A 101-degree fever couldn’t keep Vanderbilt forward Lance Goulbourne from scoring 12 points and grabbing nine rebounds in a win against Bucknell on Tuesday.
So it is highly doubtful a case of strep throat will force him to miss a homecoming of sorts when the No. 18 Commodores play in the championship rounds of the Legends Classic this weekend at East Rutherford, N.J. The senior grew up in Brooklyn and went to a college prep school in Princeton, N.J.
“Even if I’m not a 100 percent, I’ll be ready to play,” he said.
He’s expecting more than 50 family members, friends, former classmates and school administrators at the Izod Center when Vanderbilt plays North Carolina State (3-0) at 5:30 p.m. Saturday. The Commodores (2-1) will see either Texas or Oregon State in the consolation or title game on Monday (5:30 or 8 p.m.).
It will be just the second time in his college career he has played close to home. His freshman year, Vanderbilt played at Massachusetts.
“It is going to be fun to go back to home, to play in my area and have a lot of people see me play live for the first time [in college],” Goulbourne said. “It will be pretty awesome to see a lot of familiar faces, people I haven’t seen in a while.”
By Saturday night, Goulbourne is hopeful the antibiotics he began taking Wednesday will have done their job.
Before practice on Thursday, coach Kevin Stallings said Goulbourne looked “puny” and “under the weather,” which he expected to limit him in practice. Goulbourne, who missed eight games with mononucleosis his freshman season, hoped to catch up on rest over the next couple days.
“It came out of nowhere Sunday night. I started feeling it Monday morning,” he said. “It hasn’t been too fun but I’m trying to get over it as soon as possible. It wasn’t fun at all, especially at night. I was pretty worn down.”
Three games into the season, Goulbourne has been a big presence inside, especially with 6-foot-11 center Festus Ezeli out with a knee injury until mid-December. He averages 9.3 points and is tied for the team lead with seven rebounds a game.
A 6-foot-8, 225-pounder with a huge vertical leap and obvious athletic ability, Goulbourne said the Vanderbilt coaching staff began recruiting him prior to his junior year of high school. He had offers from nearby Rutgers, along with Marquette, Virginia and Notre Dame. But he said the relationships he built with Vanderbilt’s coaching staff and players influenced his decision to go to school in Nashville.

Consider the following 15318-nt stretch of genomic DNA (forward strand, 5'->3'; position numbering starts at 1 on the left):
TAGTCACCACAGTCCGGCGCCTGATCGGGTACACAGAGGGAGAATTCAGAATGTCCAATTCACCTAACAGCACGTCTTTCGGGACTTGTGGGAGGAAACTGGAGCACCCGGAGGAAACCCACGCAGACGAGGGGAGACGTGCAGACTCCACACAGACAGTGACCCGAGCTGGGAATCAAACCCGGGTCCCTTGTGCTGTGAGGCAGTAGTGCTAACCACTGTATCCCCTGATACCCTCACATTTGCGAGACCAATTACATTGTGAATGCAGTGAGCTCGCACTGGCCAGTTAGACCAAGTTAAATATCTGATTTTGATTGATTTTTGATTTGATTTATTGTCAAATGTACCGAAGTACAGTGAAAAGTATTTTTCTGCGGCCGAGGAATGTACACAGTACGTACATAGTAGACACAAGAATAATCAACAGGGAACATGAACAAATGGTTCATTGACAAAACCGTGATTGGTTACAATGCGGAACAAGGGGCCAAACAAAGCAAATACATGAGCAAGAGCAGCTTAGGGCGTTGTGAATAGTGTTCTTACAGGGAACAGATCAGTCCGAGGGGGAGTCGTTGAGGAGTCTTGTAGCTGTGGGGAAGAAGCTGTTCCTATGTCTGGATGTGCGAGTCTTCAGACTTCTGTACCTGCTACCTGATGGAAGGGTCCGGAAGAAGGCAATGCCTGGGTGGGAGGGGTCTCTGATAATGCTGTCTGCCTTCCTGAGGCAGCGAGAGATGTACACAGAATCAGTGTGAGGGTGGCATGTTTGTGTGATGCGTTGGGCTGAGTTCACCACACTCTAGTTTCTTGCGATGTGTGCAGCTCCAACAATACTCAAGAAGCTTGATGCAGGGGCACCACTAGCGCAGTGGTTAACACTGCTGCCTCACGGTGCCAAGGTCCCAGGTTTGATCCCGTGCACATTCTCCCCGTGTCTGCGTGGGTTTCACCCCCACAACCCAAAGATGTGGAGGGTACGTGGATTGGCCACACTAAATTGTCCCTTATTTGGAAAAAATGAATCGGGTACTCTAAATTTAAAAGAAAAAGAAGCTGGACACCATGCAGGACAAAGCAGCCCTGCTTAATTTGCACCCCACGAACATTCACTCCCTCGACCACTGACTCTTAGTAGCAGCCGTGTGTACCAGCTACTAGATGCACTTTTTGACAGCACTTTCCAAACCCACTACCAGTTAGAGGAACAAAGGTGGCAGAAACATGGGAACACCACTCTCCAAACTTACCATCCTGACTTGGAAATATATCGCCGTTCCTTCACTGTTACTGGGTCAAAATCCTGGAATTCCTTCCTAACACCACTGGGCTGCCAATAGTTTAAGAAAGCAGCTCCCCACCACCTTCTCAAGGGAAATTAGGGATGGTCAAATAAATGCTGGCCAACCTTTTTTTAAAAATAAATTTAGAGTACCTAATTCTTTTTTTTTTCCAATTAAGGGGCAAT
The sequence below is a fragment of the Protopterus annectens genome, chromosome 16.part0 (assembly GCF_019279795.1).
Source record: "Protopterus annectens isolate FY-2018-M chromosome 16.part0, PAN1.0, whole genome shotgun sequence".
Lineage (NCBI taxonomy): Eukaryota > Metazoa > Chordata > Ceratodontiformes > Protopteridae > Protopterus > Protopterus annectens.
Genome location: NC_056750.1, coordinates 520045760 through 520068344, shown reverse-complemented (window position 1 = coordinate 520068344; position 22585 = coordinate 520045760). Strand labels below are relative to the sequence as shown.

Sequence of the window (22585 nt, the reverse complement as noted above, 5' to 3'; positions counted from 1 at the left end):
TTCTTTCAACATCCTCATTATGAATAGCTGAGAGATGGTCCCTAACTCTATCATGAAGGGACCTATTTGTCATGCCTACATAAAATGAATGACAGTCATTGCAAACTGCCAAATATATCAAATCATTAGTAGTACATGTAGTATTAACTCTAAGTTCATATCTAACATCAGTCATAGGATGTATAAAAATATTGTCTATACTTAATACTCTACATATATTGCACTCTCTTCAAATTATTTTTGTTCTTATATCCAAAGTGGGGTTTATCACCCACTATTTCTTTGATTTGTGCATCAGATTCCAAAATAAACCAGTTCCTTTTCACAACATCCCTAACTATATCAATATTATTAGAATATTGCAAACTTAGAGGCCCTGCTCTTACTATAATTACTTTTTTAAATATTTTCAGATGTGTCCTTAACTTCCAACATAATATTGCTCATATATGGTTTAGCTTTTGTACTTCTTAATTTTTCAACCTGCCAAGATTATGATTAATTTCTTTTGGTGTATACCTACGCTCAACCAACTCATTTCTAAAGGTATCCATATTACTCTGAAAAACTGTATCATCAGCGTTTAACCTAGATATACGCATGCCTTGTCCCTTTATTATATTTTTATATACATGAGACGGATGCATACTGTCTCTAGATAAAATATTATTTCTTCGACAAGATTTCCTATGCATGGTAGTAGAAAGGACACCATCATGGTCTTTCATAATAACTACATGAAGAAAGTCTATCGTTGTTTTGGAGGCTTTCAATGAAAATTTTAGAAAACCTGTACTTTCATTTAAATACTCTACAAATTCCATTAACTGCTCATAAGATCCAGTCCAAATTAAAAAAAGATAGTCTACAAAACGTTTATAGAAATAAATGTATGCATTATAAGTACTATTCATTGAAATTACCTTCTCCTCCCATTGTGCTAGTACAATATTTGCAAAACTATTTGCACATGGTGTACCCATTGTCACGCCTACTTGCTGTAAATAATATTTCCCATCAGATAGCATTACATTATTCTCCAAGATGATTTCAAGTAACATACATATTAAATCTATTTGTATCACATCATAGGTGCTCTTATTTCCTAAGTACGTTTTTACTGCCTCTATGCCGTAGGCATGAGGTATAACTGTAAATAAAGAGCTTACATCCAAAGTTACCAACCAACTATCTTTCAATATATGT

“Lance went to a really, really good private school — right on Princeton’s campus — and we got involved and they were very interested because of the type of education he had received up to that point,” Stallings said. “We were fortunate to get him. Lance has blossomed into a really good senior basketball player.”
• Jenkins update: Stallings said he expects to have guard John Jenkins back in the lineup against North Carolina State.
Jenkins missed Tuesday’s game against Bucknell due to an ankle injury he sustained on Sunday in a loss to Cleveland State. The 6-foot-4 shooting guard sat out some drills Thursday but did practice, with his right ankle wrapped. He led the Southeastern Conference in scoring last year and is averaging a team-high 20.5 points.
“We expect him to play. How much? We don’t know yet. It will depend on how he does in practice the next couple days,” Stallings said. “We’ll know more in maybe 24-36 hours or so. But we anticipate he is going to play.”
• 3-point streak: Vanderbilt’s 3-point streak has a chance to reach a huge milestone on Saturday.
The Commodores have made a 3-pointer in 799 straight games. Vanderbilt is just one of three schools, along with UNLV (805) and Princeton (676), to sink a 3-pointer in every game since its inception in 1986-87.
“That is an unbelievable streak,” guard Brad Tinsley said. “Every time I hear it, it is just kind of shocking to think it has been that many games where there has been at least one 3. There have been a lot of great shooters to come through here so it doesn’t surprise me too much. But, still, pretty cool to be a part of.”